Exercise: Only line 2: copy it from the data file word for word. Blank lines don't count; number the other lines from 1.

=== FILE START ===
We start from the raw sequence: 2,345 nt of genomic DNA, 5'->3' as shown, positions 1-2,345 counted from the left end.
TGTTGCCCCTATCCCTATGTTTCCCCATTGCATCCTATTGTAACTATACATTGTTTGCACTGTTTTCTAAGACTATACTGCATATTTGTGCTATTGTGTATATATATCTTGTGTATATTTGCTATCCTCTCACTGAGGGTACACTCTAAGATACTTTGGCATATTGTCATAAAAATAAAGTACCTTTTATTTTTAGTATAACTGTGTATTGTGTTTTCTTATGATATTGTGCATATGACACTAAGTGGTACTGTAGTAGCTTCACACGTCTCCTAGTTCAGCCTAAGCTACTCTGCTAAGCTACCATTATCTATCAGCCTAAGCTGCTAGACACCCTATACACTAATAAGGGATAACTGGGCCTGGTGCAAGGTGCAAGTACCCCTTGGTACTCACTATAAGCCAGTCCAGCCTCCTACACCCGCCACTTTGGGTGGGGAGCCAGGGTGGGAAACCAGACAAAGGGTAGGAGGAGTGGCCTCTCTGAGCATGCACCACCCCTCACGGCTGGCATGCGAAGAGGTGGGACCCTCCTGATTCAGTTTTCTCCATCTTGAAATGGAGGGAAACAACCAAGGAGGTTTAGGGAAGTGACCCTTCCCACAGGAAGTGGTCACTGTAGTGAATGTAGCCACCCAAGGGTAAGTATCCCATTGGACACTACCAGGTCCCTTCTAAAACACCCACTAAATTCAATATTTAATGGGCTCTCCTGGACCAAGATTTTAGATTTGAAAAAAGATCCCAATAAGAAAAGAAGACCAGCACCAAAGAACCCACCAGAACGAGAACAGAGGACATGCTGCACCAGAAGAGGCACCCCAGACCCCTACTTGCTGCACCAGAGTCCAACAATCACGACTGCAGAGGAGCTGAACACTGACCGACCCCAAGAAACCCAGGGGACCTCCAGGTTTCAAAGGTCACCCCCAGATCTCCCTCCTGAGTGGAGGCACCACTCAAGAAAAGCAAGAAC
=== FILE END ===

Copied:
TGTTGCCCCTATCCCTATGTTTCCCCATTGCATCCTATTGTAACTATACATTGTTTGCACTGTTTTCTAAGACTATACTGCATATTTGTGCTATTGTGTATATATATCTTGTGTATATTTGCTATCCTCTCACTGAGGGTACACTCTAAGATACTTTGGCATATTGTCATAAAAATAAAGTACCTTTTATTTTTAGTATAACTGTGTATTGTGTTTTCTTATGATATTGTGCATATGACACTAAGTGGTACTGTAGTAGCTTCACACGTCTCCTAGTTCAGCCTAAGCTACTCTGCTAAGCTACCATTATCTATCAGCCTAAGCTGCTAGACACCCTATACACTAATAAGGGATAACTGGGCCTGGTGCAAGGTGCAAGTACCCCTTGGTACTCACTATAAGCCAGTCCAGCCTCCTACACCCGCCACTTTGGGTGGGGAGCCAGGGTGGGAAACCAGACAAAGGGTAGGAGGAGTGGCCTCTCTGAGCATGCACCACCCCTCACGGCTGGCATGCGAAGAGGTGGGACCCTCCTGATTCAGTTTTCTCCATCTTGAAATGGAGGGAAACAACCAAGGAGGTTTAGGGAAGTGACCCTTCCCACAGGAAGTGGTCACTGTAGTGAATGTAGCCACCCAAGGGTAAGTATCCCATTGGACACTACCAGGTCCCTTCTAAAACACCCACTAAATTCAATATTTAATGGGCTCTCCTGGACCAAGATTTTAGATTTGAAAAAAGATCCCAATAAGAAAAGAAGACCAGCACCAAAGAACCCACCAGAACGAGAACAGAGGACATGCTGCACCAGAAGAGGCACCCCAGACCCCTACTTGCTGCACCAGAGTCCAACAATCACGACTGCAGAGGAGCTGAACACTGACCGACCCCAAGAAACCCAGGGGACCTCCAGGTTTCAAAGGTCACCCCCAGATCTCCCTCCTGAGTGGAGGCACCACTCAAGAAAAGCAAGAAC